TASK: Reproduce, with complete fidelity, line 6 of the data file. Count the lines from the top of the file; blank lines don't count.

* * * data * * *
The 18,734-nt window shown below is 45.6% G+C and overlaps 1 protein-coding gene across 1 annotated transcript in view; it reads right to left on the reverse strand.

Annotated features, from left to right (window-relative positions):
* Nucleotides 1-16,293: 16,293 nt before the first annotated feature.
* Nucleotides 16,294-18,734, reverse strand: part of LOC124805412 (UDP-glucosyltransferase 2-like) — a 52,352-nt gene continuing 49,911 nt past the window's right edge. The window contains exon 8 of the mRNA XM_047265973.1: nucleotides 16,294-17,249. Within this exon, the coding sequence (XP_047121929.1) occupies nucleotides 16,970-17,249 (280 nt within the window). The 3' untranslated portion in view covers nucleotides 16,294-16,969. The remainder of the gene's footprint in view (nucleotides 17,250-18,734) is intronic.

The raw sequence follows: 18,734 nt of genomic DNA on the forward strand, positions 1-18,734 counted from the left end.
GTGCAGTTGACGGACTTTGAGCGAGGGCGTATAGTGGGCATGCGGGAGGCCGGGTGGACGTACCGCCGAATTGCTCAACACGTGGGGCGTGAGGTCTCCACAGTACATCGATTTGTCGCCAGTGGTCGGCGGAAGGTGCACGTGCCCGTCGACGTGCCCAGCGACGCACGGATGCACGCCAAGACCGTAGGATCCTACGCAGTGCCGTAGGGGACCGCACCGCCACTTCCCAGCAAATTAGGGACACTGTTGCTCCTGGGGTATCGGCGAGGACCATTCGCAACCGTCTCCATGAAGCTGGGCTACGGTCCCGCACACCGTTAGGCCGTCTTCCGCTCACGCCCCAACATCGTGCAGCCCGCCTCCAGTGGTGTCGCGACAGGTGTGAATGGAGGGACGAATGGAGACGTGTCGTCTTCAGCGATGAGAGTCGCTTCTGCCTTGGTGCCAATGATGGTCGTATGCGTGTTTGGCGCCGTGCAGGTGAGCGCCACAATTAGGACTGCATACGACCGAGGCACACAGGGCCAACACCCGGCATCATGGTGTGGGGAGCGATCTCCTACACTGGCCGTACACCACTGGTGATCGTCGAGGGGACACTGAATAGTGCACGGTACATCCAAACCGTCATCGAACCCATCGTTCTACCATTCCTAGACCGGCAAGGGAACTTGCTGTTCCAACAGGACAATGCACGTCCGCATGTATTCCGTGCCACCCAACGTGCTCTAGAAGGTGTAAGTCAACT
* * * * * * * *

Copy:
GTGCAGTTGACGGACTTTGAGCGAGGGCGTATAGTGGGCATGCGGGAGGCCGGGTGGACGTACCGCCGAATTGCTCAACACGTGGGGCGTGAGGTCTCCACAGTACATCGATTTGTCGCCAGTGGTCGGCGGAAGGTGCACGTGCCCGTCGACGTGCCCAGCGACGCACGGATGCACGCCAAGACCGTAGGATCCTACGCAGTGCCGTAGGGGACCGCACCGCCACTTCCCAGCAAATTAGGGACACTGTTGCTCCTGGGGTATCGGCGAGGACCATTCGCAACCGTCTCCATGAAGCTGGGCTACGGTCCCGCACACCGTTAGGCCGTCTTCCGCTCACGCCCCAACATCGTGCAGCCCGCCTCCAGTGGTGTCGCGACAGGTGTGAATGGAGGGACGAATGGAGACGTGTCGTCTTCAGCGATGAGAGTCGCTTCTGCCTTGGTGCCAATGATGGTCGTATGCGTGTTTGGCGCCGTGCAGGTGAGCGCCACAATTAGGACTGCATACGACCGAGGCACACAGGGCCAACACCCGGCATCATGGTGTGGGGAGCGATCTCCTACACTGGCCGTACACCACTGGTGATCGTCGAGGGGACACTGAATAGTGCACGGTACATCCAAACCGTCATCGAACCCATCGTTCTACCATTCCTAGACCGGCAAGGGAACTTGCTGTTCCAACAGGACAATGCACGTCCGCATGTATTCCGTGCCACCCAACGTGCTCTAGAAGGTGTAAGTCAACT